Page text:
After the Big Bang, there was a period of inflation, in which the young universe was a hot 'soup' of quarks and gluons. This young, hot, soupy universe was opaque- when it cooled down, atoms began to form and the universe became transparent- this occurred at approximately 13.7 billion years ago as evidenced by cosmic microwave background radiation. Currently, the universe is composed of about 26.8% dark matter, 4.9% 'mundane' matter, and 68.3% dark energy. While telescopes like the Hubble can look farther out and farther back in time, the Primordial Era of the hot, dense, opaque early universe cannot be observed. The LHC probes what the universe was like under those conditions, and the search is on for dark matter, supersymmetry, and extra dimensions.

Dr Cranmer then asked, can we trust extrapolations from the earthly observations to the universe at large? Out conceptual framework is derived from the Theory of General Relativity, Quantum Mechanics, and Field Theory... a combination that can be called 'Relativistic Quantum Field Theory'. Relativity describes the symmetry of space and time. Field theory describes how fields interact with matter. Quantum mechanics describe the wave/particle duality- particles can act as waves, light waves are composed of photons, the Higgs boson is a particle which acts as a wave field.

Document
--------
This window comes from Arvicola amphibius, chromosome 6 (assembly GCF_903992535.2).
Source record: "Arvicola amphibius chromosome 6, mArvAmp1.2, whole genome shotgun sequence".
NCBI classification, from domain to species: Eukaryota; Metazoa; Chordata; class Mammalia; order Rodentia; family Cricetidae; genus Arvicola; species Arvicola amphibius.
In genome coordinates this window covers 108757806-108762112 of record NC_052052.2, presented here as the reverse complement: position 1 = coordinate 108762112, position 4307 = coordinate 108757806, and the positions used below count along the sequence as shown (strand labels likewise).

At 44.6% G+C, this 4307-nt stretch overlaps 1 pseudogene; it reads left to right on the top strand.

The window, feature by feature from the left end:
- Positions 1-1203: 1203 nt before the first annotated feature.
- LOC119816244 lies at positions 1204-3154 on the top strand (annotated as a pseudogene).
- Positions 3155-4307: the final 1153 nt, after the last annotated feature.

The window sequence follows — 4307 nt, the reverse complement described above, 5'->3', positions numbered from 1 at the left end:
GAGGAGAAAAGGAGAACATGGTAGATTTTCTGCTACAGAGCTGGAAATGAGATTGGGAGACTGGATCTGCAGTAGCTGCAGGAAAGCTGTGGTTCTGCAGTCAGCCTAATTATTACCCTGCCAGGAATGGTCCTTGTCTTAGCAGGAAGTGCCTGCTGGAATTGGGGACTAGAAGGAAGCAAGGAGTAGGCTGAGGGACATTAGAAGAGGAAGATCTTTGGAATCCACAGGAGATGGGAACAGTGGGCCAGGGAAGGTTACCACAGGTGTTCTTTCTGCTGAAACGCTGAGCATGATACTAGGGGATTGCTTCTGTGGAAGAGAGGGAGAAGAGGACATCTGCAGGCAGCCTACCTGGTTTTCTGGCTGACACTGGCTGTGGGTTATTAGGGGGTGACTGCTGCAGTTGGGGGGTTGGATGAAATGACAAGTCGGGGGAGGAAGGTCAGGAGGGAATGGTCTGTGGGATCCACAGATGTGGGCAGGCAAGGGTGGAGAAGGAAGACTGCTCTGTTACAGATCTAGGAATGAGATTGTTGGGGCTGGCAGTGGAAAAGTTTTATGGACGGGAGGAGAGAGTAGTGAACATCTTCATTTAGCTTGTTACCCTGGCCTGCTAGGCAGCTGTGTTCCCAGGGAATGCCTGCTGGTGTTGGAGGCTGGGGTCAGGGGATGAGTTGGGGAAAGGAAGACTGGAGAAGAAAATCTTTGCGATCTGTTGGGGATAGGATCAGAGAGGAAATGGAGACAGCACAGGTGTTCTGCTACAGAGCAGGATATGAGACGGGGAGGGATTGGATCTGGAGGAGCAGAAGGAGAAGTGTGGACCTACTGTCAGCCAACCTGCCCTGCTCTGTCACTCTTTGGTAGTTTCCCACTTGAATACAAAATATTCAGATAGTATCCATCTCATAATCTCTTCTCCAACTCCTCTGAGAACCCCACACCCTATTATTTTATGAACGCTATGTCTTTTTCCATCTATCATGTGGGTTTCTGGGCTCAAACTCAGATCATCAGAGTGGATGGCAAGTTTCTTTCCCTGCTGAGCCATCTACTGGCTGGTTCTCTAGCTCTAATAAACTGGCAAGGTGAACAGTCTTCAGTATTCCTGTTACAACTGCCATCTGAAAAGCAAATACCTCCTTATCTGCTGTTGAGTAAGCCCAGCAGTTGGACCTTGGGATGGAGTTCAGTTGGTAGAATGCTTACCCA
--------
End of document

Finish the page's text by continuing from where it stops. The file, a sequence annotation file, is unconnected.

Dr Cranmer then went on a digression about antimatter- if there are particles, there should be antiparticles. Similarly, if the supersymmetry theory of space and time is correct, there should be superparticles- in theory, one of these 'sparticles' has the properties of dark matter.

The success of the Relativistic Quantum Field Theory is related to spin- particles have spin, which receives a quantum correction- the quantum corrections are expressed in Feynman diagrams. Dr Cranmer described the success of experiments in quantum corrections as 'hitting a hole in one from New York to China. The Higgs boson also receives quantum corrections- corrections which are a quadrillion times the mass of the boson- this is known as the naturalness problem. Questions remain: Why is the Higgs boson so small? Are we missing something? What is the energy scale at which the problem occurs? This renormalization process is akin to adjusting for inflation? The underlying principle to balance the "budget" is supersymmetry- for every boson there's a fermion.